Okaw Veterinary Clinic

140 W. Sale
Tuscola, IL 61953

(217)253-3221

www.okawvetclinic.com

What Should I Know Before Getting a Pet?

 

Getting a Cat

What kind of cat should I get?

CFA has 39 recognized breeds of cats. You may chose to have a pure breed cat or a mix breed cat. Cats don't vary as much in size as dogs. Cats don't need a large amount of space to live. They can live in an apartment without any problems. Cats can have 3 lengths of hair, short, medium or long. Some breeds have very little hair. Cats with long hair require brushing every day.

I know what breed of cat I want. Are there any health concerns I should be aware of?

Cats have fewer inherited problems than dogs. Inherited problems are passed from generation to generation. Pure bred cats are more likely to have the inherited problem, but mixes can also develop the illness. Read books about the breed you are interested in or call your local veterinarian and ask about breed specific health issues. Some inherited illnesses include heart problems (Hypertrophic Cardiomyopathy in Maine coon, American shorthairs and Persians), eye problems (Nonulcerative Keratitis in Persian, Siamese, Burmese and Himalayan) and hallucinating problems (Hyperesthesia in Siamese).

I want to buy my cat from a breeder. What should I look for?

Visit CFA's website and search for breeders in your area. Call local veterinarians and groomers to see if they can recommend a breeder. When you find a breeder, ask lots of questions and make a visit to see their facility. A kitten purchased from a reputable breeder is likely to have fewer health problems. Kittens raised in an unclean environment, with parents that are not properly cared for, have a much greater chance to have worms, earmites, and other health issues.

When you contact a breeder ask lots of questions, including:

      Has the kitten had their first vaccination?

     Can I have a veterinary reference?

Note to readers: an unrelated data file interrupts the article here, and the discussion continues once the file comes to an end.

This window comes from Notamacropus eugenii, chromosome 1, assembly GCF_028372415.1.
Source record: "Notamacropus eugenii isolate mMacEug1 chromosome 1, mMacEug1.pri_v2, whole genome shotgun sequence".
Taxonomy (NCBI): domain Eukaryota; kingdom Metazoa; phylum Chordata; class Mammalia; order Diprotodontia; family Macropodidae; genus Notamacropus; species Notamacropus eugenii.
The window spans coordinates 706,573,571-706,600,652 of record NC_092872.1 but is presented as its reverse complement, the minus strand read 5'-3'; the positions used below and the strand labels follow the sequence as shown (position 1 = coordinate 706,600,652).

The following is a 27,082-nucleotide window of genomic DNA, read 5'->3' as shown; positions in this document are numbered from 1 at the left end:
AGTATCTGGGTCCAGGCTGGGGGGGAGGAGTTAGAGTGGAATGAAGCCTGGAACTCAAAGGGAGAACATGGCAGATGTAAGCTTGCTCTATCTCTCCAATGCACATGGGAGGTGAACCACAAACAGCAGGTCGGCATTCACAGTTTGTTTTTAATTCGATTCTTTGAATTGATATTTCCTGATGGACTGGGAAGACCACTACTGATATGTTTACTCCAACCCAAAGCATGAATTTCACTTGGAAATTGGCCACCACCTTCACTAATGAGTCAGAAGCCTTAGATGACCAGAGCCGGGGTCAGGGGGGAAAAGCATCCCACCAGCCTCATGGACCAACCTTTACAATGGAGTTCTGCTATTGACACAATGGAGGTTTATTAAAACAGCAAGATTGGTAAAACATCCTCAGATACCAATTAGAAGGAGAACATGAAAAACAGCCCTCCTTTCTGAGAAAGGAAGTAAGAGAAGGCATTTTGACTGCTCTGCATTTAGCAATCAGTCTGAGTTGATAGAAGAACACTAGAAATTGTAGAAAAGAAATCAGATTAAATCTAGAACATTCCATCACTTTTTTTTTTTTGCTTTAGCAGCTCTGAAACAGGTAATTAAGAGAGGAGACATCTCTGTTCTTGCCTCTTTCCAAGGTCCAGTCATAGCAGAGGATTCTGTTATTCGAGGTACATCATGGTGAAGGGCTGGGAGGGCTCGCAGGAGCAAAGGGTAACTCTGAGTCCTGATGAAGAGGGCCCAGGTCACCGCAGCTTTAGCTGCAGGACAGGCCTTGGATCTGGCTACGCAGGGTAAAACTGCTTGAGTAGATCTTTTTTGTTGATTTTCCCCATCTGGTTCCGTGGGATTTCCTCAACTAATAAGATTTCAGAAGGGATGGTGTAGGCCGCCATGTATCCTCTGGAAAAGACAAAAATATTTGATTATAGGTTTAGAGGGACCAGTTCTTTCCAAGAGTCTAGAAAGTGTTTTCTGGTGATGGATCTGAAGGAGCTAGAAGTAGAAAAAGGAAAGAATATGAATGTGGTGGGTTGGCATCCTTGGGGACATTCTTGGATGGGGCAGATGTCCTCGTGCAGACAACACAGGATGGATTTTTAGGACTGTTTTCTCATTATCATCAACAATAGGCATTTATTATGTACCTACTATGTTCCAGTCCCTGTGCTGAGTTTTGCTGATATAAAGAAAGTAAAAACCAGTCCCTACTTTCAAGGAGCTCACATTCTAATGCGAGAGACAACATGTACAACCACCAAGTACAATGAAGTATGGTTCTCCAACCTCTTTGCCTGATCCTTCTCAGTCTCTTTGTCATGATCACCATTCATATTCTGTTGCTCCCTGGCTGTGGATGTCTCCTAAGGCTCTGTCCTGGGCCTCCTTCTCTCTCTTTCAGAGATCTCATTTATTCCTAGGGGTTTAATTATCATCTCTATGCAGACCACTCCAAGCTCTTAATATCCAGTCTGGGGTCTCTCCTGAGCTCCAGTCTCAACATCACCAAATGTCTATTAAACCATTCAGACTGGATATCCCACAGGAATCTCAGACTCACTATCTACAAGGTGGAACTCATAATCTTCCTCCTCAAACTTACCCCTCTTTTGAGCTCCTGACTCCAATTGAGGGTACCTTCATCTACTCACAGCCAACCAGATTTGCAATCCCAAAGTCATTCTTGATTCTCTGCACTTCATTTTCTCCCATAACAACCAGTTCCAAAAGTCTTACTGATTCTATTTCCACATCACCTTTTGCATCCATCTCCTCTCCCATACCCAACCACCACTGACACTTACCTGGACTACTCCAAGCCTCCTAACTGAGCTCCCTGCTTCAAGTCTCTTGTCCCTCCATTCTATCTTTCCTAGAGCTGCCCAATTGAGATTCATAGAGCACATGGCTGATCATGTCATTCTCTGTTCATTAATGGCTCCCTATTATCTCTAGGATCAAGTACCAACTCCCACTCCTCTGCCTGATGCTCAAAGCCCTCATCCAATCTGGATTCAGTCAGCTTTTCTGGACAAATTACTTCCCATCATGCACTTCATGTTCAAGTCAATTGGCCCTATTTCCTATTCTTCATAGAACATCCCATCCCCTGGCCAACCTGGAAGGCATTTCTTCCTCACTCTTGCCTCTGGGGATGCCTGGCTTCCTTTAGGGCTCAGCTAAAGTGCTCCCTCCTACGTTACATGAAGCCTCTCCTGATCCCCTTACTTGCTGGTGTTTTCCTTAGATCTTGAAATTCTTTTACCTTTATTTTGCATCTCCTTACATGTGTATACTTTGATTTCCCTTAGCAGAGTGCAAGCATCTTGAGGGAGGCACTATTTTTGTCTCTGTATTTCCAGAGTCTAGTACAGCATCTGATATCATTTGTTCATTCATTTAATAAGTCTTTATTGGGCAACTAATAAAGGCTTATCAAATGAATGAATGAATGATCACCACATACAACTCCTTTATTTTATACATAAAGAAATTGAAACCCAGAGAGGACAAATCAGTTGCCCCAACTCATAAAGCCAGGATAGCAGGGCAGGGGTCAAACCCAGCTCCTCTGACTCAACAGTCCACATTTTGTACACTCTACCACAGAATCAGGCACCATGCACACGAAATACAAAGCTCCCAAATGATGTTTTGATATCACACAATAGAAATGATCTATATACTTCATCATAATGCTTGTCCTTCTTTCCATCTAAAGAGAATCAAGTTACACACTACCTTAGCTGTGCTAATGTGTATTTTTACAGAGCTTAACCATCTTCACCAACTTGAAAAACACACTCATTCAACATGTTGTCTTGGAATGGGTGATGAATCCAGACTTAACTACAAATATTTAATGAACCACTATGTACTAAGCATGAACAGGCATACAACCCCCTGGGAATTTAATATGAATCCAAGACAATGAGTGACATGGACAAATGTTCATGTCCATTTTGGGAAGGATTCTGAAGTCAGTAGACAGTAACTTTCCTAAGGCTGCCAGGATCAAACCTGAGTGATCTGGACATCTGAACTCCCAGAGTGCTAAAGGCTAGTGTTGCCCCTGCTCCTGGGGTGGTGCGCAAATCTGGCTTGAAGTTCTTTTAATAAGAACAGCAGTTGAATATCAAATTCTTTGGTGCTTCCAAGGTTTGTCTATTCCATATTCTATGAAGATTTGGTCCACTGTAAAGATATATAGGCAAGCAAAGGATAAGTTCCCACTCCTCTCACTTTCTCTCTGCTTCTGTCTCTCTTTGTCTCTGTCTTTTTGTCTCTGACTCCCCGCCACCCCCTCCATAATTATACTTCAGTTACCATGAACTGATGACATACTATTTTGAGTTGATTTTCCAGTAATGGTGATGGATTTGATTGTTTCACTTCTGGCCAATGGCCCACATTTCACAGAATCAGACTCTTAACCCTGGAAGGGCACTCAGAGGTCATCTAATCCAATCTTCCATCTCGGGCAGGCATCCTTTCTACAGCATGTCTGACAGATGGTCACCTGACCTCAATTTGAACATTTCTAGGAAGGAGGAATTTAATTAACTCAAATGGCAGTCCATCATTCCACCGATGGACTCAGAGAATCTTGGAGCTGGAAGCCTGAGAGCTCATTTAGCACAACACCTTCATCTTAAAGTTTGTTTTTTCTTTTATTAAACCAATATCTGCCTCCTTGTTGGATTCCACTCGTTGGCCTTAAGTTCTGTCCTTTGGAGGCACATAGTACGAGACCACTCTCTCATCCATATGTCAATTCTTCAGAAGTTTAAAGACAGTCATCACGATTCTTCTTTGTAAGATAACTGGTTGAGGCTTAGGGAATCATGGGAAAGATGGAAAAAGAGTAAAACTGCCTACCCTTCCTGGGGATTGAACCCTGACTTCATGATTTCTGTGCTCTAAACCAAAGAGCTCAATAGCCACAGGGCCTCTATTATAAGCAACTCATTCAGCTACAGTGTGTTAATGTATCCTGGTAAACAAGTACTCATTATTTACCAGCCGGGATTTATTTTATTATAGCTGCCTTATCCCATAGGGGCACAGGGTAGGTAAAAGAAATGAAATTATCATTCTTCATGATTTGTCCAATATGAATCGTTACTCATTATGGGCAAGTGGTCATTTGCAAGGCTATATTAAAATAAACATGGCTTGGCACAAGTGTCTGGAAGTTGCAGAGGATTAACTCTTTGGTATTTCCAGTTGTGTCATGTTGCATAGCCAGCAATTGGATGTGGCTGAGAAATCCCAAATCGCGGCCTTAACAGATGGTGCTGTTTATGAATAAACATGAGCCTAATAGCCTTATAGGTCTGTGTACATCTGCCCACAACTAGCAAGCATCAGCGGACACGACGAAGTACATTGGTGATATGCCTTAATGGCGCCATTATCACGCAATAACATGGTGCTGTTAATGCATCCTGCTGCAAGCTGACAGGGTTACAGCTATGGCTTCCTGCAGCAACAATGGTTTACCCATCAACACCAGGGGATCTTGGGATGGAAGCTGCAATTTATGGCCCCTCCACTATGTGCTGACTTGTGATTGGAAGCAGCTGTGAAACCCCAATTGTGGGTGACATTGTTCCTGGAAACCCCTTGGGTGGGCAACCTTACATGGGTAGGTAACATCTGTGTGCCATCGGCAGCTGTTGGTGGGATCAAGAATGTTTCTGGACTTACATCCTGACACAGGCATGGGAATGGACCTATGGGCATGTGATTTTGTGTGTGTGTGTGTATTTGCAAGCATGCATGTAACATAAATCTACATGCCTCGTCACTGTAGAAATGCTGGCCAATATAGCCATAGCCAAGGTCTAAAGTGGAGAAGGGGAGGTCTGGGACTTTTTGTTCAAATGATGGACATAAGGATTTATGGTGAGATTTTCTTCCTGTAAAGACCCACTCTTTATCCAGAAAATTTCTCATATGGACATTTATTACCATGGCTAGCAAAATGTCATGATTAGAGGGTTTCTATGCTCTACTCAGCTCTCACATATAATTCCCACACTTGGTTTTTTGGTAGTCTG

What kind of food are the kittens eating?

     How many adult cats do you own?

     How long have you been breeding cats?

     What do you know about the breed?

     Can I have a referral from someone who has purchased a pet from you in the past?
   
     Have you seen any inheritable problems in your kittens in the past?

     Are you a member of any breed associations or other pet related associations?

     Why are you breeding these cats? (To promote the breed, to make money?)

     Are you licensed by the state of Illinois?

     Do the kittens spend several hours out of a cage? (Have the kittens met other cats? Other animals? Kids? Other people?)

Ask to visit the breeding facility. If the breeder refuses to let you see the facility or the parents, reconsider purchasing the kitten from them. This is a red flag that something is wrong with the facility or the health of the animals.

Answer the following while visiting:

     How clean is the facility? (Does it smell like urine or stool? Is there fresh food and water? Is there any stool on the walls?)

     Do the parents look healthy?

     Are there any signs of vomiting or diarrhea?

     Do the kittens have clean eyes and ears?

     Are the kittens clean and playing around with each other?

     Do the kittens look healthy?

What do I need before I get a cat?

You will need to purchase a few items before your cat comes home. You will need: a collar or harness, food and water dishes, food, treats, toys, litterbox, litter and a scoop. Choose a collar that is the appropriate size for your cat or kitten. You may need to take the cat with you when you pick out the collar. Place the collar on your cat and check that the collar is not too loose. You should be able to fit a finger under the collar. If a collar is too loose, it may come off. Loose collars can also slip and get caught in the cat?s mouth and cause it to choke. Choose a high quality cat food that is appropriate for your cat. For example, if you are getting a kitten, purchase kitten food. Lower quality food contains more fillers that cannot be digested by your cat, so the fillers go through the intestines without being absorbed. The fillers cause your cat to need to go to the bathroom more often. Do not purchase toys that are made of strings or ribbons. Some cats will eat the string, which can cause problems if the strings become knotted in the intestines. Purchase a litterbox that is twice as wide and twice as long as your cat. Cats like to have some privacy, so purchase a box that is covered.

I purchased a cat, now what?